It is also important to note that even looking at the studies – eye contact has not always come out as a positive force. For instance, some cognitive processing studies have suggested people are less able to do difficult thinking tasks when they are looking in someone’s eyes. One study even found that teaching children to break eye contact while they were trying to solve a problem helped them do better at that problem.
Another study found that if someone is getting negative feedback from someone they don’t know well, if someone is afraid or angry, eye contact can make them feel worse. Also, long, unbroken eye contact (i.e., “staring”) is commonly found to increase people’s discomfort in most situations.
Finally, much of the research conducted into eye-contact has been done in Anglosaxon-European cultures. People from other cultural backgrounds may view longer and more intense eye contact less positively.
Understanding children and young people who find eye contact difficult:
Many of the young people we see find eye contact more difficult than their peers. For example, it is well established concept that children with ASD find making eye contact more difficult than others (included in the list of potential diagnostic criteria). Some studies have backed this up – for example one study found that children ultimately diagnosed with autism had less eye contact than neurotypical children from the time they were 2-6 months of age. Other studies found this reduced eye contact in these infants often continued throughout childhood and adolescence (and adulthood). Other studies with middle primary children and adolescents found that some children/teens with autistic traits not only avoided eye contact but found it overwhelming and distressing – and had higher “brain activation” in certain regions compared to young people without these traits.
It is worth noting however several studies did not find any differences in eye contact patterns between people diagnosed with autism and those without. It may be that only people with higher levels of severity of autism have different eye contact patterns than those without autism.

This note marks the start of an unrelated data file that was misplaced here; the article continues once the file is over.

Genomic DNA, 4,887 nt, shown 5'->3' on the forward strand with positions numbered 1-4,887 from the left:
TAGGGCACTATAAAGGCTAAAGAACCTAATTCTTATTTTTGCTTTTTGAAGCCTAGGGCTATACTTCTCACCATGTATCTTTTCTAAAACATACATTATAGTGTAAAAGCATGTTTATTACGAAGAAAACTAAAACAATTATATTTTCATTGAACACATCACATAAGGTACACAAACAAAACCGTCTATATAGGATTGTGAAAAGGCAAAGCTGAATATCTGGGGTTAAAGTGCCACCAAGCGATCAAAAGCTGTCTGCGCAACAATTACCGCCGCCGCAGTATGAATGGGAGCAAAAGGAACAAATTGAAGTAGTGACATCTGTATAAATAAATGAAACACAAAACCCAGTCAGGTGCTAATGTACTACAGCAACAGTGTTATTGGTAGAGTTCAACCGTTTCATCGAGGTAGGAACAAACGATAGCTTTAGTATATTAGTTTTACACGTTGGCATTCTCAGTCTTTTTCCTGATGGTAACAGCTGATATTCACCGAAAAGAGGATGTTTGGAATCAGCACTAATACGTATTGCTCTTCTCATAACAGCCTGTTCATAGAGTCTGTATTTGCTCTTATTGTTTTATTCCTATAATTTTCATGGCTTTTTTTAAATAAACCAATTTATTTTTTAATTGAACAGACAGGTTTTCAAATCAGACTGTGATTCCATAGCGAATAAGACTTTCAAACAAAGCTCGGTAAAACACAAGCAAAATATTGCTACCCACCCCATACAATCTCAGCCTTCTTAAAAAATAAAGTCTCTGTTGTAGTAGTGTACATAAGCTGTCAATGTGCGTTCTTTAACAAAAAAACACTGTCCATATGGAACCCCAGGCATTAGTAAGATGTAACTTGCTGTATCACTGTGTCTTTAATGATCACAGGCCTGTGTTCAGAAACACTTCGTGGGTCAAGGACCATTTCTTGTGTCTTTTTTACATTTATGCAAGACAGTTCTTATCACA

Some children/young people with other psychological conditions may also find eye contact difficult. For example, several studies have found that children who have a diagnosis of an anxiety disorder also have more difficulties with eye contact – feeling more anxious when asked to give eye contact AND when others make eye contact with them compared to their less anxious peers.
Children with ADHD and challenging behaviours also have more difficulties maintaining eye contact with others. Some studies have found less eye contact between these children and their parents and some between themselves and their peers.
In addition, some research suggests some children may become more distressed or overwhelmed if they feel they must use eye contact (“masking”) and may also start to change their behaviour to “fit in” with others, hide their discomfort, which can intensity emotional distress.
Should we try to help children increase their eye contact with others?
There have also been interventions to increase eye contact in various groups (e.g., in children with autism) which have successfully increased eye contact– and led to positive outcomes for these children.
However, some writers claim that these interventions are also potentially damaging, and the positive outcomes may hide additional distress.
Therefore, I think we need to weigh up interventions on a case by case basis.
Yes, some children’s lack of eye contact may lead to longer term social difficulties and increased mental health concerns and some children may benefit significantly from us working with them on increasing eye contact. However, for some children it may be unnecessary, distressing and not lead to meaningful gains.